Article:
Bama The Village Poet – Ghettos of The Mind

Ghettos-of-The-MindEarlier this year, FMF fam Freqnik & WDRE put out a banger of a remix of Pete Rock and CL Smooth’s “Ghettos of the Mind”. The original contained a sample from this the LP by George McCord aka Bama The Village Poet. Backed up by musicians Bernard Purdie, Richard Tee, and Cornell Dupree among others, Bama The Village Poet spits spoken word over these musicians. If not for them, would make this record lukewarm. Let’s not get it twisted, Bama is a great poet, but the music really elevates his art. While it does not have the fire of a Last Poets record, it is definitely a must have for us here at Flea Market Funk. More along the Gil Scott-Heron tip, this political poetry is set to some funky jazz with Pretty Purdie doing his things on the skins while Richard Tee’s keyboard just kills it. I wish someone would just release the instrumentals on this record, because they just plain smoke. Let me tell you good people, this is not a record to pass up if you come across it in the field or at your local. I’d classify it as an important spoken word record, up there with the Poets and Sarah Webster Fabio (which just went for huge money not too long ago). This LP is for sure essential, it’s a great spin, and if you listen closely, you’ll hear the struggles Bama was talking about in the early 70’s, is not too far off of the struggles people are facing today. In other words, if you find it, don’t let go of it. It was originally put out on Chess, with another pressing on Aware a few years later, and ultimately reissued in 2011. File this under funky political spoken word, or just under P, for Pretty Purdie. The guy has claimed to play on everything from the Beach Boys to the Beatles, but there is one thing for sure, he is definitely on this record. So sit back, dim the lights, grab some of your favorite cheer and listen to Bama The Village preach people.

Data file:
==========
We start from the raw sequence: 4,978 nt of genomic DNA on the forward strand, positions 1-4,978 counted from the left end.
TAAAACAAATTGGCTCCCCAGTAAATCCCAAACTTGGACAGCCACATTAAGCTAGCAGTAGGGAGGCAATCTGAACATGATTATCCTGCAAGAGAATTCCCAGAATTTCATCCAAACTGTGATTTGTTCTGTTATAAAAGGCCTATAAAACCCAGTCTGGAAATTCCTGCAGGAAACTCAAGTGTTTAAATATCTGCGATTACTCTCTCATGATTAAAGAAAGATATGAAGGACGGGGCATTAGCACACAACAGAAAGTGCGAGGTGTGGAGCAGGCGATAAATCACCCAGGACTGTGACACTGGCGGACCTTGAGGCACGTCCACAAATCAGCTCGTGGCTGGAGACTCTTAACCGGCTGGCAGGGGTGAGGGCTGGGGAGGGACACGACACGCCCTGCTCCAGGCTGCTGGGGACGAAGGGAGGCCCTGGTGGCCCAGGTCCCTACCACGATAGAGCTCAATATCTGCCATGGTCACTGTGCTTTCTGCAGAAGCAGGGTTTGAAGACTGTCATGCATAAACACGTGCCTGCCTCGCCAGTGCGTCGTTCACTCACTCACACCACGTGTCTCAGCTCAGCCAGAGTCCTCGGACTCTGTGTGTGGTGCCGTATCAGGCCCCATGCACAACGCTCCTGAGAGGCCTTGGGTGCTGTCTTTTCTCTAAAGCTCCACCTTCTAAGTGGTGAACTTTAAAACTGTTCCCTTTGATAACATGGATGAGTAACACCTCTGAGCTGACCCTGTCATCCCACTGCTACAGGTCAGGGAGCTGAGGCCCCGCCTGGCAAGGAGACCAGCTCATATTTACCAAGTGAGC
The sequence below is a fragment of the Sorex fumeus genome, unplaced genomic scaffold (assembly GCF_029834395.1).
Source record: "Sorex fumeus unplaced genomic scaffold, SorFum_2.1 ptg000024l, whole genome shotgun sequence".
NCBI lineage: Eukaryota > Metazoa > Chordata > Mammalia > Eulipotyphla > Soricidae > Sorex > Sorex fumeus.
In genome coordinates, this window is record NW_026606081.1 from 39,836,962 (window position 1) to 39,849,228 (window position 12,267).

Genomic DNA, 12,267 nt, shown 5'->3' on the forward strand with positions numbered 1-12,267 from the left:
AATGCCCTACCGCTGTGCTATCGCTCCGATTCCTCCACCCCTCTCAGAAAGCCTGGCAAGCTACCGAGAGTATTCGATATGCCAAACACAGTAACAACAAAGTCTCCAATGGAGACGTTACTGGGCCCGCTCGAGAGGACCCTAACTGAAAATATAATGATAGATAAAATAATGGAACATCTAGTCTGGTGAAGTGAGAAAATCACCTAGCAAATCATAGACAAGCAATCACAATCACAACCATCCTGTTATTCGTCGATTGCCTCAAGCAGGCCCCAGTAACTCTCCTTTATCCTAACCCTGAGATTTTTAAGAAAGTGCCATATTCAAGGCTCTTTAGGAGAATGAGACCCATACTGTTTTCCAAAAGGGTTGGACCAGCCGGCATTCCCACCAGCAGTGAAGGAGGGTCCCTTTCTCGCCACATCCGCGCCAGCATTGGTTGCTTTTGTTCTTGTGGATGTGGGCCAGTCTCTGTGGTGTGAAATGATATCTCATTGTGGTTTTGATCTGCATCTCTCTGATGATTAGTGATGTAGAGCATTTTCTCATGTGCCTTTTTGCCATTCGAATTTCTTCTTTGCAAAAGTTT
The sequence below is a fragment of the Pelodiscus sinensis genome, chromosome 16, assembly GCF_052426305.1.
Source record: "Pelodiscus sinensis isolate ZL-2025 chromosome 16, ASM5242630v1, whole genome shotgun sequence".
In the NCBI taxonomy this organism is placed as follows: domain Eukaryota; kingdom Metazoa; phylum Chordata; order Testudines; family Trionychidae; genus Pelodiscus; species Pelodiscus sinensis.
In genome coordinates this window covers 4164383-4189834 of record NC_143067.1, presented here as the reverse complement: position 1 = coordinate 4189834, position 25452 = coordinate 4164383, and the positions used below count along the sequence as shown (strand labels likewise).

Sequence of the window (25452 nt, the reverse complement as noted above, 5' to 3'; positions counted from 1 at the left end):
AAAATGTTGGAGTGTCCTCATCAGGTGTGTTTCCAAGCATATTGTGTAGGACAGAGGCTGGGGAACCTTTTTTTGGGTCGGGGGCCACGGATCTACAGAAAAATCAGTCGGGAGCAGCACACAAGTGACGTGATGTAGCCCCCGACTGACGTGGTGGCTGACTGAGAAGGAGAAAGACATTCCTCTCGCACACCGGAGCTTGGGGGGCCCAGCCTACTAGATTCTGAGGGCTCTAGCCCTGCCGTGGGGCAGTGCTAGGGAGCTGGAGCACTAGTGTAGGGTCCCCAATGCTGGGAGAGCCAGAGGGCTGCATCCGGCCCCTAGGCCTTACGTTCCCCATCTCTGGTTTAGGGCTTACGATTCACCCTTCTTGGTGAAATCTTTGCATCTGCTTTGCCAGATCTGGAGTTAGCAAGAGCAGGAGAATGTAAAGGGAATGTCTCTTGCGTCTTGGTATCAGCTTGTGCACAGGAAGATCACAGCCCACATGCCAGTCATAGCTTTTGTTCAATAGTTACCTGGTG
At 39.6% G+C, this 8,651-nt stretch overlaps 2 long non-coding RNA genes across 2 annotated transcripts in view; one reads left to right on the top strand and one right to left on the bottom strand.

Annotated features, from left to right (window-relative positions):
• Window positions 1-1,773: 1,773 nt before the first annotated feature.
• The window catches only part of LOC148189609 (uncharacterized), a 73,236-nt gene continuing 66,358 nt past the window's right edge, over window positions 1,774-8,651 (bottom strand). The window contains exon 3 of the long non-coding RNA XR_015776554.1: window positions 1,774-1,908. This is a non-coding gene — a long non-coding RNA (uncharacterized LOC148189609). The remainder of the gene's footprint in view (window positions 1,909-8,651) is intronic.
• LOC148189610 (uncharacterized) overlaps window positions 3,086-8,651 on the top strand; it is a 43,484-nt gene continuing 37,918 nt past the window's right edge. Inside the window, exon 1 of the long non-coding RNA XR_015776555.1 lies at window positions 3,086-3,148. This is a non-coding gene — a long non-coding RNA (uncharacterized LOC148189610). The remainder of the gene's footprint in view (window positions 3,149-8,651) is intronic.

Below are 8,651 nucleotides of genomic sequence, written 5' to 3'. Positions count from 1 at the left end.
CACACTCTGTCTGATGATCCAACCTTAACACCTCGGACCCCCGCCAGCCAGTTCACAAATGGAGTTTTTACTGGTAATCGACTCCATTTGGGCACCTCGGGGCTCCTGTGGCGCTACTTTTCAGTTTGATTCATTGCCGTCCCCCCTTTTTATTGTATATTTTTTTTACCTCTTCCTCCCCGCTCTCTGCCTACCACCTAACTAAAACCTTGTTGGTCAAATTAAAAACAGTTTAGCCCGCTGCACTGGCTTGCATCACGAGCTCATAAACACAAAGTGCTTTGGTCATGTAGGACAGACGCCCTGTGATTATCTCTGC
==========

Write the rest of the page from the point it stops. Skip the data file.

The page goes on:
“Social Narcotics”

Keep Diggin’!

One response to “Bama The Village Poet – Ghettos of The Mind

  1. Uncle Scotchie was incredibly talented. He stayed with us for many years. My Dad still talks about his brother even till this day.

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